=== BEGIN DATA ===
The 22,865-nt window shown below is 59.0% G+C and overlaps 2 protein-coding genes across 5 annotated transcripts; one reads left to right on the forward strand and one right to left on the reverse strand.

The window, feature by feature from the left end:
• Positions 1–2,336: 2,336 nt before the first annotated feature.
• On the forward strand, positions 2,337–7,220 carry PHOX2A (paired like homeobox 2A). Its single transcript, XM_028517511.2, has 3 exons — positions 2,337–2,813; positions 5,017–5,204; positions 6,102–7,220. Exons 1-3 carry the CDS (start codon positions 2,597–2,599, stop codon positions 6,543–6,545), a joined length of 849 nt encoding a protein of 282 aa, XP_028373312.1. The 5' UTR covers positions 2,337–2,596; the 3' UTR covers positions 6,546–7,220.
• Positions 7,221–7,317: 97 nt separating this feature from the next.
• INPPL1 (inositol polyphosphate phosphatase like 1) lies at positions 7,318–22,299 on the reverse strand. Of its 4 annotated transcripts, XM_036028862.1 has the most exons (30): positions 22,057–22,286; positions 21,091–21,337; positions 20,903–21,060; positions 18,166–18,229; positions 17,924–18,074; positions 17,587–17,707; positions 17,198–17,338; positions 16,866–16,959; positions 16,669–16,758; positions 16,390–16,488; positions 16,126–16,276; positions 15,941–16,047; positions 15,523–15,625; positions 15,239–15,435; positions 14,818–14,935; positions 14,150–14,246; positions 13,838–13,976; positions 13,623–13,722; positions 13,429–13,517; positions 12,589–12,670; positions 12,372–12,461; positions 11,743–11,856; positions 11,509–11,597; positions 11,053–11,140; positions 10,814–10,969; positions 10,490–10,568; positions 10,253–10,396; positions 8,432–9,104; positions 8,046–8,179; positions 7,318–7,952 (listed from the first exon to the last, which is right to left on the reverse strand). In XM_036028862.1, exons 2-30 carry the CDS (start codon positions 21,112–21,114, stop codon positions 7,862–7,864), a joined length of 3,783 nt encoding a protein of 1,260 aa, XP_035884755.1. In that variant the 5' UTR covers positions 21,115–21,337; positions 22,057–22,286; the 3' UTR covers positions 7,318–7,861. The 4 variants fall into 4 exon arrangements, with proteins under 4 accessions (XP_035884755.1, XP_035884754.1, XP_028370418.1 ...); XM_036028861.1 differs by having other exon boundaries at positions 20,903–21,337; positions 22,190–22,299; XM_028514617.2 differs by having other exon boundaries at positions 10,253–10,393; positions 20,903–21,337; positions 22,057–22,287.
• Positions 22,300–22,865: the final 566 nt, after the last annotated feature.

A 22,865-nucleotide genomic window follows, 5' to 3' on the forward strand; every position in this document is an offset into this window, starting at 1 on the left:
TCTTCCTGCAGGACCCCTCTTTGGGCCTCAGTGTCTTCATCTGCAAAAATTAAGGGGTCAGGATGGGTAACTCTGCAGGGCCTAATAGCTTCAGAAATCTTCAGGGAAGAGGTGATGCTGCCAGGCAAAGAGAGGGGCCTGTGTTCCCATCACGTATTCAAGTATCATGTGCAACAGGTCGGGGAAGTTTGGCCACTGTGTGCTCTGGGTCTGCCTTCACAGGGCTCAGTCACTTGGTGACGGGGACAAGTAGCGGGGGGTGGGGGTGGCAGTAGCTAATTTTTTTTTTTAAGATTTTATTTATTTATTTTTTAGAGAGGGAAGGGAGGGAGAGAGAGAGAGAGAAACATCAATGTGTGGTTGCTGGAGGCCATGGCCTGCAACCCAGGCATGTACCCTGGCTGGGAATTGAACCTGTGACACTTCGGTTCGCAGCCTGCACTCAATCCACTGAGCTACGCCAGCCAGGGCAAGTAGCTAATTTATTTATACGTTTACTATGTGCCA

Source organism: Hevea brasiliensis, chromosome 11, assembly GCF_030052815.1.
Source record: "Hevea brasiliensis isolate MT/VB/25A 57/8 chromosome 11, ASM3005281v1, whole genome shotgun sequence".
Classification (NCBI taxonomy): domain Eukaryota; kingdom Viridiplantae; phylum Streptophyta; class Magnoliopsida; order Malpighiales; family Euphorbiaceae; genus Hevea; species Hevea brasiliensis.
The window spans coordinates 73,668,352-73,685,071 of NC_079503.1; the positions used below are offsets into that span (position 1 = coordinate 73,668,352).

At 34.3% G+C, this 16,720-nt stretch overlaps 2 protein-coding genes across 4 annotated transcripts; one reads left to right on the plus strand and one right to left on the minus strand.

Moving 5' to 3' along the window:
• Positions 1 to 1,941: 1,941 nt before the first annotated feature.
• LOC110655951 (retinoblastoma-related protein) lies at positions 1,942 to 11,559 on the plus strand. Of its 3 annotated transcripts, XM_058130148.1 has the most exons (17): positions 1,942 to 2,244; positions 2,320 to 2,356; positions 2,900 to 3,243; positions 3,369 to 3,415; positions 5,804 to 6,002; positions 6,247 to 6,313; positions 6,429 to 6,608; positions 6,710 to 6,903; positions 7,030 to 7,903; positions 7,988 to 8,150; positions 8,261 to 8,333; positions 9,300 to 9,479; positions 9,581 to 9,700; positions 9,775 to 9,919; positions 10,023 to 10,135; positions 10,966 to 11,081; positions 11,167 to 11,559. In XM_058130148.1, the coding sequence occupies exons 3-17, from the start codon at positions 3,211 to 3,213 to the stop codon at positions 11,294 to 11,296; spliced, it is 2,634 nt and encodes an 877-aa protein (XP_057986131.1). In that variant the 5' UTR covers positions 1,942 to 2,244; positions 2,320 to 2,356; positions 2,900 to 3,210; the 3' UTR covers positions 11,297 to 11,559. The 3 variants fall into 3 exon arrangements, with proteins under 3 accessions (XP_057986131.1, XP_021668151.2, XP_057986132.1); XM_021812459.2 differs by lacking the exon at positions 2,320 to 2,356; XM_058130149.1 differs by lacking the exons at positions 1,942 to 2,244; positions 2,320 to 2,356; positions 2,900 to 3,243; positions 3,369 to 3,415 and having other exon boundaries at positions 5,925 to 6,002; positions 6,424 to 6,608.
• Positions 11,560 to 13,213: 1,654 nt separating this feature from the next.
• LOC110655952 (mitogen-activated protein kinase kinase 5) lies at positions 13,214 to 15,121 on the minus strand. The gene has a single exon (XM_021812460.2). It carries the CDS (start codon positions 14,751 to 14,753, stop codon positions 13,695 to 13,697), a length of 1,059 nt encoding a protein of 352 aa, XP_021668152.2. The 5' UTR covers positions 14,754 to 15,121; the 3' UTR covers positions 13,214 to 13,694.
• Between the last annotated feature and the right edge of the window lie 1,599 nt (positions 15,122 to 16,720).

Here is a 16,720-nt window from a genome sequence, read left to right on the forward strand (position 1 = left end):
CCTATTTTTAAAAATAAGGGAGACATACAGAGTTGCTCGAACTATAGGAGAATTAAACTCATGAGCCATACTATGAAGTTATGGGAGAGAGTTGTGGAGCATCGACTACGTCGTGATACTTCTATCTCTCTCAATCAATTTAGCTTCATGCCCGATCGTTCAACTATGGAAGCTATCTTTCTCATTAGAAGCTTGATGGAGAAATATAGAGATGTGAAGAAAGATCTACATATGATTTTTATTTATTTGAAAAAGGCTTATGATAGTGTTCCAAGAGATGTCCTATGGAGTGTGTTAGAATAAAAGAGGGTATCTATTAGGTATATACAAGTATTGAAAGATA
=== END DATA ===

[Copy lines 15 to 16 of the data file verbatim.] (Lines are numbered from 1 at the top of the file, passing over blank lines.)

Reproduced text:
Moving 5' to 3' along the window:
• Positions 1 to 1,941: 1,941 nt before the first annotated feature.